Friday, October 18, 2013

When the clock strikes midnight

"We are surrounded!" I wrote, fearing communication would be cut soon.
"Get out of there, fast!" my wife SMSed back.
I had visions of striking workers approaching with chains and burning tires.
"Close the windows, lock the doors from the inside and turn off the lights," I shouted to the other workers holed up in the building. "If there is smoke, lie down with your nose to the ground."
Soon the sounds of voices and singing were heard outside of the building, accompanied by pounding pots and pans. I sniffed the air, but there was no smell of smoke. I peeked through the blinds. The striking workers seemed to be having a merry old time. What unnerved me most was the laughter and dancing - especially the belly dancing.

Up until that point, I had envisaged a situation somewhat similar to when the Canadian consulate offered sanctuary to American Embassy workers in Tehran when the embassy was overrun by Iranian protesters. Two key field school personnel had fled the field school moments earlier when striking workers had closed it down, and asked if we could offer them sanctuary in the Interdisciplinary Centre and a place to work. But however compelling the similarity seemed to be at first, it lost its edge in the merry song and dancing. I imagine that Ben Affleck would have continued unperturbed and have made the most of the situation, turning it into a movie opportunity - the Canadian becoming a burned out American CIA agent trying to save his marriage to an Israeli, while helping America regain its stature in the Middle East. As for the pots and pans and merry singing - that would turn into semi-automatic gun fire and the threatening screams of a wild mob seeking blood. You've got to love Hollywood.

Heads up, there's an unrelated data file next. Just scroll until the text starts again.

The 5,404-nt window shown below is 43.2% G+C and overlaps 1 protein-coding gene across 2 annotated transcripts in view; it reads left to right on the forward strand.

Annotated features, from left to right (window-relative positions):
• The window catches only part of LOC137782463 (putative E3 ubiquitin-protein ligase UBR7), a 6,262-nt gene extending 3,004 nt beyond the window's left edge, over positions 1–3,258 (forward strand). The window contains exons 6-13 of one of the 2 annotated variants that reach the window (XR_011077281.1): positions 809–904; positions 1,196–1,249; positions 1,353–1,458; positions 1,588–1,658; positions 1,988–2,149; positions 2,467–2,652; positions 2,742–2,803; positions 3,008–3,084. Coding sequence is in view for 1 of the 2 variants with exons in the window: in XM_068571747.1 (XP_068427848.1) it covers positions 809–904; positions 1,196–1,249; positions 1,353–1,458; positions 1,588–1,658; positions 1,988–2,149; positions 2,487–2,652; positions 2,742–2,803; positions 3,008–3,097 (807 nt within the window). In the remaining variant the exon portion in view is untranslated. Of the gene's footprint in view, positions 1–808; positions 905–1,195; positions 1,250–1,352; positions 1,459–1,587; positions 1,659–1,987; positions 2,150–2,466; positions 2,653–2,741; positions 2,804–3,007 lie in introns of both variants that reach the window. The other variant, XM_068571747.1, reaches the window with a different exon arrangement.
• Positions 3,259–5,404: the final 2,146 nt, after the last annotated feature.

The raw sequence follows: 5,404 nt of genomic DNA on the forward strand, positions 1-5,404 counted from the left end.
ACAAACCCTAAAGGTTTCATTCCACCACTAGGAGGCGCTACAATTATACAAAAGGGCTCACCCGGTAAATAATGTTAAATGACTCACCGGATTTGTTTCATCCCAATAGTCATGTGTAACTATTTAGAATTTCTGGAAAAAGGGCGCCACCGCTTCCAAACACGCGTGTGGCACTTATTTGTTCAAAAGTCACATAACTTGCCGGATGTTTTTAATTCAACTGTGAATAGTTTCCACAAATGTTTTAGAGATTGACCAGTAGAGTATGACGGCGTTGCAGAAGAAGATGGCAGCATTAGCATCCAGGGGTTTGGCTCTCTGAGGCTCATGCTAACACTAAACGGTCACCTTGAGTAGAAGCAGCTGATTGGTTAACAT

"I think it will be okay," I wrote my wife.
"Are you sure?" she wrote back.
"Yes, I am the last one they'd shoot. They know that they need me."

Striker 1: "You shot David?"
Striker 2: "Yes. He was working and you told me to shoot anyone who is working."
Striker 1: "Yes, but not David. You can't shoot David. We need him."
Striker 2: "Yes, but..."
Striker 3: "What happened?"
Striker 2: "He shot David."
Striker 3: "David! You can't shoot David! He's Canadian!"